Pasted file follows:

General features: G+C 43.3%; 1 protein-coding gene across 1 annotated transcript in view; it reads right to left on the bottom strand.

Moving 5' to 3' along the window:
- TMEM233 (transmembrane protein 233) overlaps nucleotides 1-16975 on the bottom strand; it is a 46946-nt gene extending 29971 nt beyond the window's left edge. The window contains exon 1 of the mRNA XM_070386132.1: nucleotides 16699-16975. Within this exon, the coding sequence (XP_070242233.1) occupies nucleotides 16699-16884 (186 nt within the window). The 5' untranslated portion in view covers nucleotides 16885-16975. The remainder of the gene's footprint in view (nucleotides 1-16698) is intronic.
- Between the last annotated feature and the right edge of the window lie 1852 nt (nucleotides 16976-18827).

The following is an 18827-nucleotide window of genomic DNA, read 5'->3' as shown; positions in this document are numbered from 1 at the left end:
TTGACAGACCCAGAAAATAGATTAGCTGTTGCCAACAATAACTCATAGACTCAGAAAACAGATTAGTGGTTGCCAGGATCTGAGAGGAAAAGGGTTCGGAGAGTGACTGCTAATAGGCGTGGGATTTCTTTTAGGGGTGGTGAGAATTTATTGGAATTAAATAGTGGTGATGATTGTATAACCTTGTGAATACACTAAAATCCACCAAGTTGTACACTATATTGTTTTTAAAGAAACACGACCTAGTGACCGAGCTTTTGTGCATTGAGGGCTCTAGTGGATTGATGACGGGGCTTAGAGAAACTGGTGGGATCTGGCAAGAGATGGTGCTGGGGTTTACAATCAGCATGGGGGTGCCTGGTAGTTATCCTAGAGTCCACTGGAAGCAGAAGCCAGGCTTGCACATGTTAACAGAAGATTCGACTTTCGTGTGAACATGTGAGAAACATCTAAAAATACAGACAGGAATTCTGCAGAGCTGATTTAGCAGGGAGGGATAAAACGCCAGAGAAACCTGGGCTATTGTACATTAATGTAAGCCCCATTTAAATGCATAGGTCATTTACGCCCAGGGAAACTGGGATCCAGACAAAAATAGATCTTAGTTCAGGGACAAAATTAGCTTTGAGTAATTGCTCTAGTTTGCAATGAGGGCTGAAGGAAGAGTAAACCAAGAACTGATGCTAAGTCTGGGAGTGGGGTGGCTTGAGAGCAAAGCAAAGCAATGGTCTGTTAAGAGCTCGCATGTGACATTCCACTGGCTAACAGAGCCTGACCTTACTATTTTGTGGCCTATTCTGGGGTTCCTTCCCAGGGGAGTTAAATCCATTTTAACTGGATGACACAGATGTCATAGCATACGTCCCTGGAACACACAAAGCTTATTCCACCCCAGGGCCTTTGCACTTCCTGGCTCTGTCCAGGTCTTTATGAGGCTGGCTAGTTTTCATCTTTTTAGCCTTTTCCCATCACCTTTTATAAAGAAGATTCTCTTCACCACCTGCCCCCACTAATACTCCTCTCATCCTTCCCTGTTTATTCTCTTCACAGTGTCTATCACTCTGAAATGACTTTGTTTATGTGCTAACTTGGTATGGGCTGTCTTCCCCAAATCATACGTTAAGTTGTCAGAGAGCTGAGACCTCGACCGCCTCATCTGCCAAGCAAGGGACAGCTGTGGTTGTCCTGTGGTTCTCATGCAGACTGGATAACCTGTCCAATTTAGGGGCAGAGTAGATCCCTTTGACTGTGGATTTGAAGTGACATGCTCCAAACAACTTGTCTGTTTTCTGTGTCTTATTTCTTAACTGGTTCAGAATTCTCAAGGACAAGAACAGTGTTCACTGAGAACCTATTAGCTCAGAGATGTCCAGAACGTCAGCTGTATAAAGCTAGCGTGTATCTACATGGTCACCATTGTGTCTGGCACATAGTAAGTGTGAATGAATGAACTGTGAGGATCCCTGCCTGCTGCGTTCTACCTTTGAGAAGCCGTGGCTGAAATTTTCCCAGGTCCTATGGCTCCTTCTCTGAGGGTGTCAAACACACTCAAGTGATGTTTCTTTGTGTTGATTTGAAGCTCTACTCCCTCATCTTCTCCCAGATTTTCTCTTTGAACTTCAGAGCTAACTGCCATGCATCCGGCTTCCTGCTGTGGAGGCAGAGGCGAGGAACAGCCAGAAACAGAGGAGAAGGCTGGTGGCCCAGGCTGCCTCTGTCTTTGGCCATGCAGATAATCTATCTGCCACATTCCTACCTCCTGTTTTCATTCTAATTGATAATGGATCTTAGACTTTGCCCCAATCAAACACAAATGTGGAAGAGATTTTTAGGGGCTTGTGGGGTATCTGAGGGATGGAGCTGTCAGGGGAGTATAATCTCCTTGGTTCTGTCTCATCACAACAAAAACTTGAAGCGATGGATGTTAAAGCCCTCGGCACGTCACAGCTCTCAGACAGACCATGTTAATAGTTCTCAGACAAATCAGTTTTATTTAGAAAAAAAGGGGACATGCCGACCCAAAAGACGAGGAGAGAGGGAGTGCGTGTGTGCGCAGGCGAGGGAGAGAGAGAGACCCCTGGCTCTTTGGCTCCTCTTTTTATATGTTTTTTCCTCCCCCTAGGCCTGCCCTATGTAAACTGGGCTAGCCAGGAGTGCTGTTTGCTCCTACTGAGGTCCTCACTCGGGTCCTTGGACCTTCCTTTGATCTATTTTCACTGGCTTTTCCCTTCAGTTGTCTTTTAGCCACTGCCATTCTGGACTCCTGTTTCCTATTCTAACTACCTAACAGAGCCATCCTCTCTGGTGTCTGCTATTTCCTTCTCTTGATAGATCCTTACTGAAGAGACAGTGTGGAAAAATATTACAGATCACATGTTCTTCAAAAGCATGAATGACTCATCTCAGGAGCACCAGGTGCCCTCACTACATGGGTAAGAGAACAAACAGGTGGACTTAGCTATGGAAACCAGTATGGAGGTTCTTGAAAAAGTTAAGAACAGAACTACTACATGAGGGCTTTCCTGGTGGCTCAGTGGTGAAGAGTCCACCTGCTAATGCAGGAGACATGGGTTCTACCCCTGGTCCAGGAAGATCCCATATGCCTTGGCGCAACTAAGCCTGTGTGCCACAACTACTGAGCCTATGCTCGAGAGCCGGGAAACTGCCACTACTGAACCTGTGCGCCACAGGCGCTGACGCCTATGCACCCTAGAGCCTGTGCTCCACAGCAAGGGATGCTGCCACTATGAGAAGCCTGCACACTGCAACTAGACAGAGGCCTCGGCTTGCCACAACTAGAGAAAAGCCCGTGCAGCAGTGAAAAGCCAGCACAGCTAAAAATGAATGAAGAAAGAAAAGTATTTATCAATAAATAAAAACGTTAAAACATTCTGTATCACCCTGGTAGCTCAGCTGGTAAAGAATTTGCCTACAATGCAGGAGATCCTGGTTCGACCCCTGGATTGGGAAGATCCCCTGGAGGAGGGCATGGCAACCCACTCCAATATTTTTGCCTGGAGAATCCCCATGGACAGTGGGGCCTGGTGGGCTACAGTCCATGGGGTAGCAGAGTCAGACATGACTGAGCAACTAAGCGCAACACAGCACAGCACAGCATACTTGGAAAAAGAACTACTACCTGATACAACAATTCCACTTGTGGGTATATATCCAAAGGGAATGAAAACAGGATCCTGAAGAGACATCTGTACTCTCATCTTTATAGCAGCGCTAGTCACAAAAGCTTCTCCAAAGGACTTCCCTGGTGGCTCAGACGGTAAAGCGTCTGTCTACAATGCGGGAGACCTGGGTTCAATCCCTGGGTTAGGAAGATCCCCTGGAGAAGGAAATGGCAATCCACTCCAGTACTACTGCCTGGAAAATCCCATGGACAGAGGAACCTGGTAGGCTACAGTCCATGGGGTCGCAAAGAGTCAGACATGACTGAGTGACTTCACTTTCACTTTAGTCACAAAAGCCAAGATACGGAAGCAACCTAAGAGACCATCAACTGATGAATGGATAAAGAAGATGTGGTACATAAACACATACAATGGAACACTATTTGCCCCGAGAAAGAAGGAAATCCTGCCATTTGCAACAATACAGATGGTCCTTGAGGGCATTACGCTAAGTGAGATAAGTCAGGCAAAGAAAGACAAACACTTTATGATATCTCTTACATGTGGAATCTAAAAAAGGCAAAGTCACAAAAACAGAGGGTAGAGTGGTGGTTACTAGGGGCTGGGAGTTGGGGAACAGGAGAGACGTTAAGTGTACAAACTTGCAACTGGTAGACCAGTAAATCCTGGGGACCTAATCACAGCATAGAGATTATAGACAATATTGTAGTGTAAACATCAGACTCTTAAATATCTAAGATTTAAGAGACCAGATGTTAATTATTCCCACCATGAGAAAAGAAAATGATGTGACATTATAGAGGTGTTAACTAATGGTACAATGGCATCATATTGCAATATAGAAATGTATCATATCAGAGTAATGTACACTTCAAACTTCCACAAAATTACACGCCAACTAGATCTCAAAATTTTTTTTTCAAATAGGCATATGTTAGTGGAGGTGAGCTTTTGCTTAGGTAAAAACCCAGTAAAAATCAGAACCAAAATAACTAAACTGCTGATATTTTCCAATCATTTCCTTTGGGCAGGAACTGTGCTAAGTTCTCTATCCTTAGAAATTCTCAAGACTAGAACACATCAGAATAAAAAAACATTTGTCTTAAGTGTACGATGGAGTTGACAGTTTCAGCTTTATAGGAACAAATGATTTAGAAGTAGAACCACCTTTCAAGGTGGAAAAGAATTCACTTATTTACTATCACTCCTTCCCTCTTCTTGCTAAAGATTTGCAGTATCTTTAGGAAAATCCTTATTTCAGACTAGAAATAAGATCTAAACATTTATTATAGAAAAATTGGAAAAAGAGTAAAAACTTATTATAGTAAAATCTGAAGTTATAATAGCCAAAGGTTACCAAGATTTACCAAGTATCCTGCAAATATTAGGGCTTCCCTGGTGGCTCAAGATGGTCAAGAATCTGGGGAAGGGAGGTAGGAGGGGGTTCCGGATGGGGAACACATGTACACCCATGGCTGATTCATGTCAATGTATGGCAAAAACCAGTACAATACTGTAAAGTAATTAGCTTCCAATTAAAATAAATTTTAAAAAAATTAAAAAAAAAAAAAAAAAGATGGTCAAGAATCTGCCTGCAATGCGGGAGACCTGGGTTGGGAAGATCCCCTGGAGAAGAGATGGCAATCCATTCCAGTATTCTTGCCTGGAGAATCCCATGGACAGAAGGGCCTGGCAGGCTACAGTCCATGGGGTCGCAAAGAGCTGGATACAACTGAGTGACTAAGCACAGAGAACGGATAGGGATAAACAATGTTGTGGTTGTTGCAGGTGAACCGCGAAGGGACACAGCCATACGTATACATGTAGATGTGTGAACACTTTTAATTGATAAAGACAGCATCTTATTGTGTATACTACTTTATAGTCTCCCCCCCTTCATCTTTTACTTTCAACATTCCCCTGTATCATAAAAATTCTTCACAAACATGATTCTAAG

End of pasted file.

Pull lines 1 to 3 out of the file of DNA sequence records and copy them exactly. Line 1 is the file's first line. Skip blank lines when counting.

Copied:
General features: G+C 43.3%; 1 protein-coding gene across 1 annotated transcript in view; it reads right to left on the bottom strand.

Moving 5' to 3' along the window:
- TMEM233 (transmembrane protein 233) overlaps nucleotides 1-16975 on the bottom strand; it is a 46946-nt gene extending 29971 nt beyond the window's left edge. The window contains exon 1 of the mRNA XM_070386132.1: nucleotides 16699-16975. Within this exon, the coding sequence (XP_070242233.1) occupies nucleotides 16699-16884 (186 nt within the window). The 5' untranslated portion in view covers nucleotides 16885-16975. The remainder of the gene's footprint in view (nucleotides 1-16698) is intronic.